Novel mutations in the SLC26A4 gene

Audiology Department - Giovecca 203, 44121, University of Ferrara, Italy.
International journal of pediatric otorhinolaryngology (Impact Factor: 1.19). 06/2012; 76(9):1249-54. DOI: 10.1016/j.ijporl.2012.05.014
Source: PubMed


Mutations in the SLC26A4 gene (7q22.3–7q31.1) are considered one of the most common causes of genetic hearing loss. There are two clinical forms related to these mutations: syndromic and non-syndromic deafness. The first one is named Pendred Syndrome (PS) when deafness is associated with thyroid goiter; the second is called DFNB4, when no other symptoms are present. Both are transmitted as an autosomal recessive trait, but simple heterozygotes can develop both forms of deafness. Actually it is thought that Pendred Syndrome occurs when both alleles of SLC26A4 gene are mutated; DFNB4 seems due to monoallelic mutations. PS and DFNB4 can be associated with inner ear malformations. In most of the cases (around 80%), these consist in Enlarged Vestibular Aqueduct (EVA). EVA can also be present without SLC26A4 mutations.

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Available from: Alessandro Castiglione
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    • "Coyle et al. (1998) reported four mutations (p.L236P, p.T416P, p.E384G and IVS8 + 1G > A) in SCL26A4 gene in northern Europe (16). Busi et al. (2012) reported two novel mutation (IVS2+1delG and K590X) in SCL26A4 gene and there is no other mutation in GJB2, GJB3, GJB6 and mtDNA (17). "
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    ABSTRACT: Aim: This study aimed to investigate the molecular testing of congenital hearing loss by using next generation sequencing technology. Pendred syndrome (PS) is described by severe bilateral sensorineural hearing loss with goiter. The mutations of SCL26A4 gene can cause PS. Material and Method: We evaluated the feasibility of target-enrichment and massive parallel sequencing technologies to interrogate all mutations of genes (GJB2, GJB3, GJB6, SLC26A4 and for the mitochondrial mutation A1555G) implicated in NSHL, we performed molecular analyses of 14 NSHL families and patients by using Miseq system (Illumina Inc.). Next-Generation sequencing (NGS) technologies provide specificity, sensitivity and reproducibility at levels sufficient to perform genetic diagnosis of hearing loss. Results: We found two different mutations in SCL26A4 gene such as F354S and I588T in both consanguineous families as diagnosed with Pendred syndrome and we reported a novel mutation in SCL26A4 gene. We found no mutation in GJB2, GJB3, GJB6 gene and A1555G mtDNA in this study. Conclusion: These results highlight the benefits using targeted gene panels with NGS technologies in the molecular analysis of nonsyndromic, congenital hearing loss patients. This study assessed the frequency of deafness genes in Turkish children with congenital hearing loss who had been treated with cochlear implantation, and we found a novel mutation (I588T) in SLC26A4 gene. Key Words: Pendred syndrome, Congenital Hearing Loss, Next-Generation sequencing.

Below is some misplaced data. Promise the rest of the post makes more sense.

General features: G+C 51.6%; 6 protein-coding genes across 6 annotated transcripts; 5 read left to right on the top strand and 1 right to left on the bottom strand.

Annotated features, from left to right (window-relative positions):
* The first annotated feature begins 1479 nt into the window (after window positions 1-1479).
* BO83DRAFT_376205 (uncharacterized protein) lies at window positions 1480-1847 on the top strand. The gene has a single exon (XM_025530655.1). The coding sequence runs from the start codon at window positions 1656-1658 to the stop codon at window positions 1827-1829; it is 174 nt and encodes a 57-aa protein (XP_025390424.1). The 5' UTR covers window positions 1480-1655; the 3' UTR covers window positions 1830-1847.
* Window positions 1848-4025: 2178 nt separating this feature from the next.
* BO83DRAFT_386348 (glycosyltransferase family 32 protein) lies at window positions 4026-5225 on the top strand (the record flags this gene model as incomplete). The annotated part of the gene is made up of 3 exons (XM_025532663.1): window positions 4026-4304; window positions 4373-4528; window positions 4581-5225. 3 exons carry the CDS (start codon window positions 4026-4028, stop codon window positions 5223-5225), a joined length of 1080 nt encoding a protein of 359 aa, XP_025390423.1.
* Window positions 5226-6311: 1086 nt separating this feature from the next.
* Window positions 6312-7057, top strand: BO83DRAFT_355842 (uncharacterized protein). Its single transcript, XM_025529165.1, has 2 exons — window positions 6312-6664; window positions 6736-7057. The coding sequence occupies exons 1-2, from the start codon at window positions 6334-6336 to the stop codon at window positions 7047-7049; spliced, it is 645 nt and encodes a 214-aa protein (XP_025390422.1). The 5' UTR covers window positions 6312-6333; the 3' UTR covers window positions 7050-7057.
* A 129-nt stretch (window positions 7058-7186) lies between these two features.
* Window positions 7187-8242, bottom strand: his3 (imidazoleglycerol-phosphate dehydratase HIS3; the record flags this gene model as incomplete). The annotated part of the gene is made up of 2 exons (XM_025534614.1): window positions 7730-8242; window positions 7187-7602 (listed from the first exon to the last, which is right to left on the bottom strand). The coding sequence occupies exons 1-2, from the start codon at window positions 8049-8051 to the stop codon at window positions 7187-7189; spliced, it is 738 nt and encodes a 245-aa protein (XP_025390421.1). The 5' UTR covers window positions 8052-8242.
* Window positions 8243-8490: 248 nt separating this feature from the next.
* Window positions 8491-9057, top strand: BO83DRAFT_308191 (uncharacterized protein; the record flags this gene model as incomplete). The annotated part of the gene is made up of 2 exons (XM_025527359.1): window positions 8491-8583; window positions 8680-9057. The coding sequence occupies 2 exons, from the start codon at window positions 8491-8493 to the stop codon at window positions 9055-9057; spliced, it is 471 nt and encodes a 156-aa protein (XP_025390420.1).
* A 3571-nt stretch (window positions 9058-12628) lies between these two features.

Full-text · Article · Dec 2015
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    • "Coyle et al. (1998) reported four mutations (p.L236P, p.T416P, p.E384G and IVS8 + 1G > A) in SCL26A4 gene in northern Europe (16). Busi et al. (2012) reported two novel mutation (IVS2+1delG and K590X) in SCL26A4 gene and there is no other mutation in GJB2, GJB3, GJB6 and mtDNA (17). "

    Full-text · Article · Jun 2015
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    • "Previous studies [13,24,25]. suggested that SLC26A4 c.919-2A>G is the most frequent mutation in Taiwan and mainland China, and that less-frequent mutations of other exons may be detected by direct DNA sequence analysis [26]. In the present study, 58.8% of patients carrying a heterozygous c.919-2A>G mutation (47/80) had a definite form of SNHL caused by a SLC26A4 mutation. "
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    ABSTRACT: Background Mutations in the SLC26A4 gene, which encodes the anion transporter, pendrin, are a major cause of autosomal recessive non-syndromic hearing loss (NSHL) in some Asian populations. SLC26A4 c.919-2A>G (IVS7-2A>G) is the most common mutation in East Asian deaf populations. To provide a basis for improving the clinical diagnosis of deaf patients, we evaluated 80 patients with the SLC26A4 c.919-2A>G monoallelic mutation from 1065 hearing-impaired subjects and reported the occurrence of a second mutant allele in these patients. Methods The occurrence of a second mutant allele in these 80 patients with a single c.919-2A>G mutation was investigated. Mutation screening was performed by bidirectional sequencing in SLC26A4 exons 2 to 6 and 9 to 21. Results We found that 47/80 patients carried another SLC26A4 c.919-2A>G compound mutation. The five most common mutations were: p.H723R, p.T410M, 15+5G>A (c.1705+5G>A), p.L676Q and p.N392Y. We found a Chinese-specific SLC26A4 mutation spectrum and an associated SLC26A4 contribution to deafness. Conclusion Our study illustrates that mutation analysis of other SLC26A4 exons should be undertaken in deaf patients with a single heterozygous SLC26A4 mutation. Moreover, a model of compound heterozygosity may partially explain the disease phenotype.
    Full-text · Article · Nov 2012 · Journal of Translational Medicine
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